X resources are typically stored in more than one place (see below) and are processed by the xrdb command (see man page).
One way of storing preferred application resources is via files named for the application in an "app-defaults" directory. For instance, on my system, these are in /usr/X11R6/lib/X11/app-defaults/, though this may vary according to options your vendor has chosen. This directory contains a number of files for such well known X applications as xterm, xclock, xcalc, xload, and so on. All in all, it is a relatively small number of applications in the overall scheme of things. So not all applications use this scheme. In fact, most do not.
Each file will contain resource definitions for that application. The X server loads these by itself during start up. A brief example from XTerm-color:
! $XFree86$ #include "XTerm" *VT100*colorMode: on *VT100*dynamicColors: on ! Uncomment this use color for underline attribute !*VT100*colorULMode: on !*VT100*underLine: off ! Uncomment this to use color for the bold attribute !*VT100*colorBDMode: on *VT100*color0: black *VT100*color1: red3 *VT100*color2: green3 *VT100*color3: yellow3 *VT100*color4: blue3 *VT100*color5: magenta3 *VT100*color6: cyan3 *VT100*color7: gray90 *VT100*color8: gray30 *VT100*color9: red *VT100*color10: green *VT100*color11: yellow *VT100*color12: blue *VT100*color13: magenta *VT100*color14: cyan *VT100*color15: white *VT100*colorUL: yellow *VT100*colorBD: white
This is mostly various color definitions. The application classname is not explicitly stated, and is assumed from the filename. So think of each line as starting: XTerm-color*. Also, notice at the top, the #include "XTerm" line, which "includes" the resource definitions for XTerm, a much longer file with a more diverse set of definitions. (Not included due to length, but worth looking at.) These files provide system wide defaults, and generally speaking, would not normally be edited by the user.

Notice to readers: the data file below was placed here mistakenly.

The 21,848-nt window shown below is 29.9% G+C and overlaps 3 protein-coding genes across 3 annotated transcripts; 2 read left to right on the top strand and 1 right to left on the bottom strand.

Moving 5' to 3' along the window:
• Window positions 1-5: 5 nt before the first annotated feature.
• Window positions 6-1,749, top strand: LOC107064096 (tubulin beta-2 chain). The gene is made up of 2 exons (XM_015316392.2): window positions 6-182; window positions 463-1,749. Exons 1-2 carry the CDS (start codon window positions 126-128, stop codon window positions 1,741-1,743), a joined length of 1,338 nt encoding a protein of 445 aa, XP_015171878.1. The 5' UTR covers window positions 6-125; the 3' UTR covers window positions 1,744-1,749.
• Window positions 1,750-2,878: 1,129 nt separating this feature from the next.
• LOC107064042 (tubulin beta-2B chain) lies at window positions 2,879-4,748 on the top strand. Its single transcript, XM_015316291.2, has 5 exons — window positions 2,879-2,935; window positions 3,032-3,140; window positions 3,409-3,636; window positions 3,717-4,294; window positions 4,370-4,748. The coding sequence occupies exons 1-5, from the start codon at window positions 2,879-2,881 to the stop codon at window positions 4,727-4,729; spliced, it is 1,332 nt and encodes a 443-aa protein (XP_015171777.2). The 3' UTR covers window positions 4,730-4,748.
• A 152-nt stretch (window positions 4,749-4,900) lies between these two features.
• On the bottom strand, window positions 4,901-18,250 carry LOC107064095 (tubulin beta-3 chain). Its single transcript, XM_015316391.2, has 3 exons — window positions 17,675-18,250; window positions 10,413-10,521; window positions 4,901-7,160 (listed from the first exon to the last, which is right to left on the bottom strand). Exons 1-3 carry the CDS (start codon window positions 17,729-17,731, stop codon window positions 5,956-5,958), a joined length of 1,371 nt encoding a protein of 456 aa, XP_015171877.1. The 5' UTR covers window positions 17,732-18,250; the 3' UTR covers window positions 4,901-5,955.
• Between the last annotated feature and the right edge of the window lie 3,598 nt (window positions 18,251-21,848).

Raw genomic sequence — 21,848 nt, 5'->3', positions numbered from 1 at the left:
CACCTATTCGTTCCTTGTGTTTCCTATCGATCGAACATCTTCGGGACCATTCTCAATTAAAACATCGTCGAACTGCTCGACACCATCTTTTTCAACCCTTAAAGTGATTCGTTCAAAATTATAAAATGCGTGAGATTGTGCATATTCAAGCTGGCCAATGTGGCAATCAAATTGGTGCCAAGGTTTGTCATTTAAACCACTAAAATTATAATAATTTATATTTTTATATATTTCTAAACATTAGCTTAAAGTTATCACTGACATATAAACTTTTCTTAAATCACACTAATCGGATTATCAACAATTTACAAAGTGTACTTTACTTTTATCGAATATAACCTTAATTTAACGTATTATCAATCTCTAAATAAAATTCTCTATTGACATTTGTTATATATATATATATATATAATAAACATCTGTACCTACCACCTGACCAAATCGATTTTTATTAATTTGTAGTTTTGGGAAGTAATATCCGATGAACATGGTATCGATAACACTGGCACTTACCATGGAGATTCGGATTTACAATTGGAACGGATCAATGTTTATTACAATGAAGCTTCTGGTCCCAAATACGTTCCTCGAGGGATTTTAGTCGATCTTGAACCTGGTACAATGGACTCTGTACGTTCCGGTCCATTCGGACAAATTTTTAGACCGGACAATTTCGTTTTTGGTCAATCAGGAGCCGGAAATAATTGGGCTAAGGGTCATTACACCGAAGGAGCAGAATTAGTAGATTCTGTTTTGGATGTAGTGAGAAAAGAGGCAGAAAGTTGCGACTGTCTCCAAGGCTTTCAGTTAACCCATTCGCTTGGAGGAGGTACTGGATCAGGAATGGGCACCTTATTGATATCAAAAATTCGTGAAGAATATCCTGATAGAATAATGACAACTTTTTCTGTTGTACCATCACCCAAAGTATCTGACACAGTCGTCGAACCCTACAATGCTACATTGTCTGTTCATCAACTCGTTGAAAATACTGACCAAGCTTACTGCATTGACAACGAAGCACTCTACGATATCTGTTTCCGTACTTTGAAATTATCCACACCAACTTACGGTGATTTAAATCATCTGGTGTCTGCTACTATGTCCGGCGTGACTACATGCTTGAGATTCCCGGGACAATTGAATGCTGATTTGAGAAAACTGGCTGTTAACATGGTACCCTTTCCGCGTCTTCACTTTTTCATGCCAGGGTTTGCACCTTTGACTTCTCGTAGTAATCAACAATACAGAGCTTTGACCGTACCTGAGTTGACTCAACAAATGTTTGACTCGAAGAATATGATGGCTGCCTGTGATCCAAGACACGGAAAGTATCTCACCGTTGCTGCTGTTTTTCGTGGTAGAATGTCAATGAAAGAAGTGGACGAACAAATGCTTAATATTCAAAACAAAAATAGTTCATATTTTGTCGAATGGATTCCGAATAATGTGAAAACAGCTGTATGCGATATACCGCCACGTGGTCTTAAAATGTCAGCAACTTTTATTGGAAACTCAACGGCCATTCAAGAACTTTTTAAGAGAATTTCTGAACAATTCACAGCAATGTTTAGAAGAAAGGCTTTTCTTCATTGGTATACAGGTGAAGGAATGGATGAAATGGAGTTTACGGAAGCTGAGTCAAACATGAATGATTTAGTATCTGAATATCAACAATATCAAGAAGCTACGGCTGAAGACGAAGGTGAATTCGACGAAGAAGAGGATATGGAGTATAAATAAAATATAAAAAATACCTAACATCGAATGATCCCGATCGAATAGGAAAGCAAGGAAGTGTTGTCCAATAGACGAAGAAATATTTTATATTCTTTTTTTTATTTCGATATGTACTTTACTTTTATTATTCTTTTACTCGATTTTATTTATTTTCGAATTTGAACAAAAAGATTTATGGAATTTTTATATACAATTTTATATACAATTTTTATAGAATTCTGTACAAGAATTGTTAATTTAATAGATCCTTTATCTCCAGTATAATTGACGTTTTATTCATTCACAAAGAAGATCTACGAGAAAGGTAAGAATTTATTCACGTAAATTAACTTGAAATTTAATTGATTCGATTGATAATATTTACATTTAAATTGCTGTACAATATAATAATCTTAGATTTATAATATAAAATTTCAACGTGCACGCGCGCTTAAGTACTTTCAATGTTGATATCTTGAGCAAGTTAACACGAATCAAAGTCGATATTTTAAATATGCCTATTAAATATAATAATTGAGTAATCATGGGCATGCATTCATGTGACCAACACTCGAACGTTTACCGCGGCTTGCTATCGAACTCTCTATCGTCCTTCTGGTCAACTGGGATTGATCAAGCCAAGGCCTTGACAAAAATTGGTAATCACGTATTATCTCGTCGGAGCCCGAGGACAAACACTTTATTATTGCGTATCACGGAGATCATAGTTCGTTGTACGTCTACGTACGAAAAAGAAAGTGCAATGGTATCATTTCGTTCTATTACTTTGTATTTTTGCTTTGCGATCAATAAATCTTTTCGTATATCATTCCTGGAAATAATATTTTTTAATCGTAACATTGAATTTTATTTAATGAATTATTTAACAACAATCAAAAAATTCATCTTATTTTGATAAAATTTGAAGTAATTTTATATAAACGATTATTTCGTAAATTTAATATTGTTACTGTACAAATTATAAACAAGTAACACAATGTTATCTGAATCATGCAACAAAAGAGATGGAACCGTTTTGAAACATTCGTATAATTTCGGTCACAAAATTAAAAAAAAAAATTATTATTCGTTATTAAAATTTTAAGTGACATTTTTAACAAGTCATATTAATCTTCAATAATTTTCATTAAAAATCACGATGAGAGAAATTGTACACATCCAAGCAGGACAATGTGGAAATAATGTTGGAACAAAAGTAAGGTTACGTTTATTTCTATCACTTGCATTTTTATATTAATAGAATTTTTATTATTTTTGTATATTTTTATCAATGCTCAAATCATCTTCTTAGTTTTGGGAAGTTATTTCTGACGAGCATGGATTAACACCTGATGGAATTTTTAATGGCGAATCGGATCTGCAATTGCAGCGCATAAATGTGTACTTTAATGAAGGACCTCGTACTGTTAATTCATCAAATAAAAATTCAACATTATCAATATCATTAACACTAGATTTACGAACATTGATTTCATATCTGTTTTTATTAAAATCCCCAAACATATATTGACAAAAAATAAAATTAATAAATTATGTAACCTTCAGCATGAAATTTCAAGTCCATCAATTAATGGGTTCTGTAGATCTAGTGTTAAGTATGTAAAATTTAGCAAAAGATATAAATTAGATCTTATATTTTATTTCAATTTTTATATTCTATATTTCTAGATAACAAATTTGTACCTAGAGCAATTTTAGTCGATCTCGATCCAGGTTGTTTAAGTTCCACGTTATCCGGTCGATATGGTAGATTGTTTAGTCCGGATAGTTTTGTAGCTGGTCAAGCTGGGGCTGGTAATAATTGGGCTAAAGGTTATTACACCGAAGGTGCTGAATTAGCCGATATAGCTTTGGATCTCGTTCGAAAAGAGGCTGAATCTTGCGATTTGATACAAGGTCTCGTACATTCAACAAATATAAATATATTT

Another common method of reading in resource preferences, is with an Xdefaults file. Or, sometimes the naming scheme may be Xresources instead. This may exist as a system wide file, such as /etc/X11/Xresources. Of course, the user is free to create a personal version in his home directory, e.g. ~/.Xdefaults. The user's version will over-ride any system wide settings, and will remain after system upgrades. Obviously, this is the place to put your own preferences.
Xresources files are read into the resource database with the xrdb command. Example:
xrdb -merge ~/.Xresources
This can be done interactively at the command line, or placed in a script and run automatically as the X session is started. In the case of system wide files, this should be taken care of by the vendor supplied start up scripts. Generally, such scripts will also check the user's home directory as well (see the xinitrc example above). So probably all that need be done, is to create the file with a text editor.
Here's an example to illustrate a very few of the many things that might be done with an .Xdefaults file: